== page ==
Rossellini would later admit that her connection with Scorsese was because of her background. "When I married Martin Scorsese, I was 27 and I didn't think there was that much that was interesting about me," she told the Irish Independent. "But he was fascinated by my father. We used to visit Italy together. He was thirsty for understanding of the place and of Italian-American culture. His films are all about that."

Scorsese and Rossellini split in 1982 because of infidelity. That same year, Rossellini's mother, Ingrid Bergman, succumbed to breast cancer when she was three years shy of her 70th birthday. Scorsese eventually settled down in the long-term with Helen Morris.

She started modeling and became the face of Lancôme

Isabella Rossellini's entry into the world of modeling was purely accidental. A photoshoot she had in passing with renowned photographer Bruce Weber found its way into the cover of Vogue, and since then, she's appeared in the magazine numerous times. Although she was still married at the time, Rossellini wouldn't wear her wedding ring. "Models weren't supposed to have an identity beyond the photograph," she disclosed in her chat with Vulture. "You were the element for people to complete their fantasy of an ideal woman."

Being on Vogue was the ticket Rossellini needed to have a years-long working relationship with cosmetic giant Lancôme. The gig made her more money than she could count, but it came at the cost of having her own public voice. Telling Evan Smith on "Overheard" that unlike her mother, Ingrid Bergman, she watched her bank account like a hawk due to the influence of the feminist movement.

In the mid-'90s, she got axed by the beauty retailer because she was getting older. It would take another 23 years or so for Lancôme to reconsider its decision. "I'm not there now to represent beauty; I'm there to represent a different dream. It may be defined as joyfulness; life goes on and there are many chapters. I think that's why they keep me," Rossellini told The Guardian in 2020.

Isabella Rossellini married Jon Wiedemann and had a daughter, Elettra Wiedemann

Just as photographer Bruce Weber was instrumental in the beginning of Isabella Rossellini's modeling career, he was influential in her meeting of her second husband, Jonathan Wiedemann. "I owe my existence to Bruce Weber and Calvin Klein. Bruce introduced my parents to each other on a Calvin Klein shoot," their daughter, Elettra Wiedemann, who was born in July 1983, told the Daily Mail. "My mother had just lost her mother and realised she wanted a family of her own — so my parents didn't waste time conceiving me."

Elettra is a chip off the old block, with a little twist of her own. She got into the modeling industry and collaborated with brands like Hoss Intropia. Elettra appeared as an actor in Isabella's 2011 documentary "Animals Distract Me" and the John Cameron Mitchell-directed music video for "Agent Provocateur: Control Yourself."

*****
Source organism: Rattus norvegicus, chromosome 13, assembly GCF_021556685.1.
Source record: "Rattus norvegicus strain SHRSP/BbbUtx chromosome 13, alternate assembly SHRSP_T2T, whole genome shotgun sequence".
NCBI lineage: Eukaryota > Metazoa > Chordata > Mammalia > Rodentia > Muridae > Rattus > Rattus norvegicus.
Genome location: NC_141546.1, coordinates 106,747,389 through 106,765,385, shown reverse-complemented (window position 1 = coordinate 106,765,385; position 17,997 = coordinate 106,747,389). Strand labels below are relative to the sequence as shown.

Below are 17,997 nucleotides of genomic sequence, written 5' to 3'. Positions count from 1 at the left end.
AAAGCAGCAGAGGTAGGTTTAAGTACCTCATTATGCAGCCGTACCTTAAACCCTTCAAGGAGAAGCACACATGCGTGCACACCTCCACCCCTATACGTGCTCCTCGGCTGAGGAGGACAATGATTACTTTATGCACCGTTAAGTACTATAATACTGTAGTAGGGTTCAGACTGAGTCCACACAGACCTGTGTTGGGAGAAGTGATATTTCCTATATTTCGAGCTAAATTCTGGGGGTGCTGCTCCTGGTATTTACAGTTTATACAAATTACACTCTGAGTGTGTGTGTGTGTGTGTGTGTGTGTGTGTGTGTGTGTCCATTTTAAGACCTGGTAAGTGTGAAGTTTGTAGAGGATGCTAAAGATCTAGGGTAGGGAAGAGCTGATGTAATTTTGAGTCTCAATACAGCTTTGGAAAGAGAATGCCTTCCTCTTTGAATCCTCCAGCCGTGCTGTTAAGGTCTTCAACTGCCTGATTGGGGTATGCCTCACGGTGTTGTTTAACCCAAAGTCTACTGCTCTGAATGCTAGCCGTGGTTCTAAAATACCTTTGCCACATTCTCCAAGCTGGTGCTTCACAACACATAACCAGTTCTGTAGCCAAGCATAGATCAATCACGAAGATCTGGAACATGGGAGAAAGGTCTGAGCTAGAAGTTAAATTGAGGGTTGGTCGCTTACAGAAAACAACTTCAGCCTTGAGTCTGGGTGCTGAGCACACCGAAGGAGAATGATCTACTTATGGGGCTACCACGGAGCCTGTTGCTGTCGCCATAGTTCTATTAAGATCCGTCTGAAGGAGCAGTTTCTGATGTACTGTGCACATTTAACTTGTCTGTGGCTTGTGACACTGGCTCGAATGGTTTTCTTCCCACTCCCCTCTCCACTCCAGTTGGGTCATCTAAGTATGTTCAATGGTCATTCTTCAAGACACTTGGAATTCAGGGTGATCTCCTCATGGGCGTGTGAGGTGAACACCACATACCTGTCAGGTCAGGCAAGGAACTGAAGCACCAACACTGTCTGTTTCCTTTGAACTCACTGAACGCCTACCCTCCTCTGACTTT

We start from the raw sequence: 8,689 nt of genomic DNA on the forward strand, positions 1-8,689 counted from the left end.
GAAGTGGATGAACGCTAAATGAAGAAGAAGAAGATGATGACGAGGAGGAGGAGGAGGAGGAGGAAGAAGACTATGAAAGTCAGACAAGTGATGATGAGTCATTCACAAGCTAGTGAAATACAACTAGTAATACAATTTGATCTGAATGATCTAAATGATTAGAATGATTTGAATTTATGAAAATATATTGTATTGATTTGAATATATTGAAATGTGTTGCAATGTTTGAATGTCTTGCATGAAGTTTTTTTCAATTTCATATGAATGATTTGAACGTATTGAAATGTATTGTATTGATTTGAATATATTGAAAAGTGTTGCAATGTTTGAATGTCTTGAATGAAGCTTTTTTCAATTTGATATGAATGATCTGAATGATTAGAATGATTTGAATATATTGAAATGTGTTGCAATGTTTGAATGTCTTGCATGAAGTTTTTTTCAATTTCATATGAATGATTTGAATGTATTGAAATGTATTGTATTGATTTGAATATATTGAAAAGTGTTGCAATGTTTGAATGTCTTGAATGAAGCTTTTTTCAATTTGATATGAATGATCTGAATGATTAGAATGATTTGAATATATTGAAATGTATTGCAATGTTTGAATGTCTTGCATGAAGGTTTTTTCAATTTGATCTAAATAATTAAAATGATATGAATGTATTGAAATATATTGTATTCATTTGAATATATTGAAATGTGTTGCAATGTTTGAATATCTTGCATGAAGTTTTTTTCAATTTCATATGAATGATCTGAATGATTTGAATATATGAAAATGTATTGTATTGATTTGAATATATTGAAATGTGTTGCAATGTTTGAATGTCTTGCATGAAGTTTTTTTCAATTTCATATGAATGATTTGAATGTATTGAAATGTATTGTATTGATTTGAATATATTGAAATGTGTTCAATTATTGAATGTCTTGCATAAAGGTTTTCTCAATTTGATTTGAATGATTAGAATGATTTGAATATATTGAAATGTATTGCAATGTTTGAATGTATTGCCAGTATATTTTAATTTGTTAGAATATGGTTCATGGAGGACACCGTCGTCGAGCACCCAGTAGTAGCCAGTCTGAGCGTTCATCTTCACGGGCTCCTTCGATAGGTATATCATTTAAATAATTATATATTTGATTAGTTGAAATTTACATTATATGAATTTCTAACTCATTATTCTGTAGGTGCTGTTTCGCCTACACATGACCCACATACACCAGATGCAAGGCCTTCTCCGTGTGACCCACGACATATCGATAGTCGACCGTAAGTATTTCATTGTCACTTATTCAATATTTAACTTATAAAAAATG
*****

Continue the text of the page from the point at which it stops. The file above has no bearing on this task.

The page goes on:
Per her LinkedIn profile, Elettra graduated with a Master's degree in biomedicine from The London School of Economics and Political Science and is the executive director of Isabella's Mama Farm as of 2024. Although she's proud of her heritage, Elettra steers clear of her famous family name, as she shared with Germany's Frankfurter Allgemeine. Ten years after she had Elettra, Isabella adopted a son who's all grown up like her, and shares a name with her dad, Roberto Rossellini.

She landed her 'controversial' breakout role in Blue Velvet

In 1986, Isabella Rossellini starred in the David Lynch-directed "Blue Velvet." The role was meant for British star Helen Mirren, but she declined it. In the multiple award-nominated flick, Rossellini plays Dorothy Vallens, a nightclub songstress whose family's kidnapping leads to a whirlwind romance. Rossellini was thrust into the limelight in an arguably infamous way following the flick's success, since its graphic theme sparked mixed reactions from the public.

According to a conversation between renowned movie critic Roger Ebert and Lynch, some of the movie's explicit parts were borrowed from Lynch's childhood. Ebert felt that they were brought to life at the expense of the actors' mental wellness, and wrote, "The movie is powerful, challenging and made with great skill, and yet it made me feel pity for the actors who worked in it and anger at the director for taking liberties with them." 

Speaking to Backstage about the life-changing role in response to Ebert's sentiments, Rossellini said, "It was very controversial. I remember not reading the reviews at the time, but being told by several people that Roger Ebert felt very protective of me and felt I had been "used." It was a surprise! I am an adult — no one uses me." The negative publicity Rossellini received severed ties with her agent, who called it quits.

Isabella Rossellini and David Lynch were together for six years

Isabella Rossellini and David Lynch first met after the former had wrapped up her first role in the United States as Darya Greenwood in the Taylor Hackford-directed "White Nights." They worked together on "Blue Velvet" and dated afterward, of course bringing Rossellini's relationship with Jonathan Wiedemann to a halt.

Sadly, they, too, weren't destined to last forever. According to Rossellini, there were no signs that anything was wrong in their relationship. "All my instincts had told me that we were a happy couple," she shared with German publication Die Zeit. She was therefore caught by surprise when Lynch left after five years. Until then, Rossellini had never been brutally heartbroken. She sought professional help to deal with the breakup.